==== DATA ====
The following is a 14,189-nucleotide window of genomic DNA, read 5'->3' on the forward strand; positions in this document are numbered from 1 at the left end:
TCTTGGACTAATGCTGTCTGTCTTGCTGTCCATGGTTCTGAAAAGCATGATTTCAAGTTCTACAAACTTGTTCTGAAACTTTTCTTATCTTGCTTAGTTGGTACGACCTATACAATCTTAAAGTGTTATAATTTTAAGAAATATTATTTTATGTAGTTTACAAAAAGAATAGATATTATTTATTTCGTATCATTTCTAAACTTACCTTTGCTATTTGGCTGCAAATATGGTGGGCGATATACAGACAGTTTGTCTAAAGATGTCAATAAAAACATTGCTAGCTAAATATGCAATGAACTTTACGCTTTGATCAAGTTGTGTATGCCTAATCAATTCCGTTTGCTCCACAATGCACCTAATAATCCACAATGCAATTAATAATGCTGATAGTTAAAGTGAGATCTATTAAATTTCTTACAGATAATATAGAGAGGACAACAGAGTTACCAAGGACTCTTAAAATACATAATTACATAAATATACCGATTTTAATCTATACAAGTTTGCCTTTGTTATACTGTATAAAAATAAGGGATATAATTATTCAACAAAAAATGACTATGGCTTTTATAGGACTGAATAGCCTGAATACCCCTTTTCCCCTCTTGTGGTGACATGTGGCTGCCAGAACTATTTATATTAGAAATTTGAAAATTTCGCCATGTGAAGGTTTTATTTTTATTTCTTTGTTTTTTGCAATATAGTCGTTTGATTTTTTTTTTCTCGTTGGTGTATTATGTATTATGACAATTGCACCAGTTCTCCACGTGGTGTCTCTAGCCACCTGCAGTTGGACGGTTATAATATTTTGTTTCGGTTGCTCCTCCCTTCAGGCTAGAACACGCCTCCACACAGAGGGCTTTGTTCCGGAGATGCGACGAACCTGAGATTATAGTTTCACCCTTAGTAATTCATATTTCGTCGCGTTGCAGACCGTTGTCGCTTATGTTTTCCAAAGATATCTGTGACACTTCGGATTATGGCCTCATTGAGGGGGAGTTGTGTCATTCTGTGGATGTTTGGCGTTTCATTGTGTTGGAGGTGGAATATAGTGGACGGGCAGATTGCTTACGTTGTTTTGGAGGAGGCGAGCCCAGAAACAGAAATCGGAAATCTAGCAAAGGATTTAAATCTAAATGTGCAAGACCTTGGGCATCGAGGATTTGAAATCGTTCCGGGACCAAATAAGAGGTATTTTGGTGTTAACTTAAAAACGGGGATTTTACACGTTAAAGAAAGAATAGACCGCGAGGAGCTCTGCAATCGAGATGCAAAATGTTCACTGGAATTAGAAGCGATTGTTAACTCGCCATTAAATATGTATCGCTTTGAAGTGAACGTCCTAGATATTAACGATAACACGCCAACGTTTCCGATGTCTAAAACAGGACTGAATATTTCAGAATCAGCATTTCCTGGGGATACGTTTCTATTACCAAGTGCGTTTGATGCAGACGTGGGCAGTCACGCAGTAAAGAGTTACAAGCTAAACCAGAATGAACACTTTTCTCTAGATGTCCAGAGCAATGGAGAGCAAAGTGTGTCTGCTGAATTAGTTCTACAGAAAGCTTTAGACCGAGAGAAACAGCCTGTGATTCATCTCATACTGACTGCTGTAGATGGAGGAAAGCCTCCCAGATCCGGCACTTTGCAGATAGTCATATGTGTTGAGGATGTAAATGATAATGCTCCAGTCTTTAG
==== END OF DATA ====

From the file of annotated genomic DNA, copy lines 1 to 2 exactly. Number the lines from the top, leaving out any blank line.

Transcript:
The following is a 14,189-nucleotide window of genomic DNA, read 5'->3' on the forward strand; positions in this document are numbered from 1 at the left end:
TCTTGGACTAATGCTGTCTGTCTTGCTGTCCATGGTTCTGAAAAGCATGATTTCAAGTTCTACAAACTTGTTCTGAAACTTTTCTTATCTTGCTTAGTTGGTACGACCTATACAATCTTAAAGTGTTATAATTTTAAGAAATATTATTTTATGTAGTTTACAAAAAGAATAGATATTATTTATTTCGTATCATTTCTAAACTTACCTTTGCTATTTGGCTGCAAATATGGTGGGCGATATACAGACAGTTTGTCTAAAGATGTCAATAAAAACATTGCTAGCTAAATATGCAATGAACTTTACGCTTTGATCAAGTTGTGTATGCCTAATCAATTCCGTTTGCTCCACAATGCACCTAATAATCCACAATGCAATTAATAATGCTGATAGTTAAAGTGAGATCTATTAAATTTCTTACAGATAATATAGAGAGGACAACAGAGTTACCAAGGACTCTTAAAATACATAATTACATAAATATACCGATTTTAATCTATACAAGTTTGCCTTTGTTATACTGTATAAAAATAAGGGATATAATTATTCAACAAAAAATGACTATGGCTTTTATAGGACTGAATAGCCTGAATACCCCTTTTCCCCTCTTGTGGTGACATGTGGCTGCCAGAACTATTTATATTAGAAATTTGAAAATTTCGCCATGTGAAGGTTTTATTTTTATTTCTTTGTTTTTTGCAATATAGTCGTTTGATTTTTTTTTTCTCGTTGGTGTATTATGTATTATGACAATTGCACCAGTTCTCCACGTGGTGTCTCTAGCCACCTGCAGTTGGACGGTTATAATATTTTGTTTCGGTTGCTCCTCCCTTCAGGCTAGAACACGCCTCCACACAGAGGGCTTTGTTCCGGAGATGCGACGAACCTGAGATTATAGTTTCACCCTTAGTAATTCATATTTCGTCGCGTTGCAGACCGTTGTCGCTTATGTTTTCCAAAGATATCTGTGACACTTCGGATTATGGCCTCATTGAGGGGGAGTTGTGTCATTCTGTGGATGTTTGGCGTTTCATTGTGTTGGAGGTGGAATATAGTGGACGGGCAGATTGCTTACGTTGTTTTGGAGGAGGCGAGCCCAGAAACAGAAATCGGAAATCTAGCAAAGGATTTAAATCTAAATGTGCAAGACCTTGGGCATCGAGGATTTGAAATCGTTCCGGGACCAAATAAGAGGTATTTTGGTGTTAACTTAAAAACGGGGATTTTACACGTTAAAGAAAGAATAGACCGCGAGGAGCTCTGCAATCGAGATGCAAAATGTTCACTGGAATTAGAAGCGATTGTTAACTCGCCATTAAATATGTATCGCTTTGAAGTGAACGTCCTAGATATTAACGATAACACGCCAACGTTTCCGATGTCTAAAACAGGACTGAATATTTCAGAATCAGCATTTCCTGGGGATACGTTTCTATTACCAAGTGCGTTTGATGCAGACGTGGGCAGTCACGCAGTAAAGAGTTACAAGCTAAACCAGAATGAACACTTTTCTCTAGATGTCCAGAGCAATGGAGAGCAAAGTGTGTCTGCTGAATTAGTTCTACAGAAAGCTTTAGACCGAGAGAAACAGCCTGTGATTCATCTCATACTGACTGCTGTAGATGGAGGAAAGCCTCCCAGATCCGGCACTTTGCAGATAGTCATATGTGTTGAGGATGTAAATGATAATGCTCCAGTCTTTAG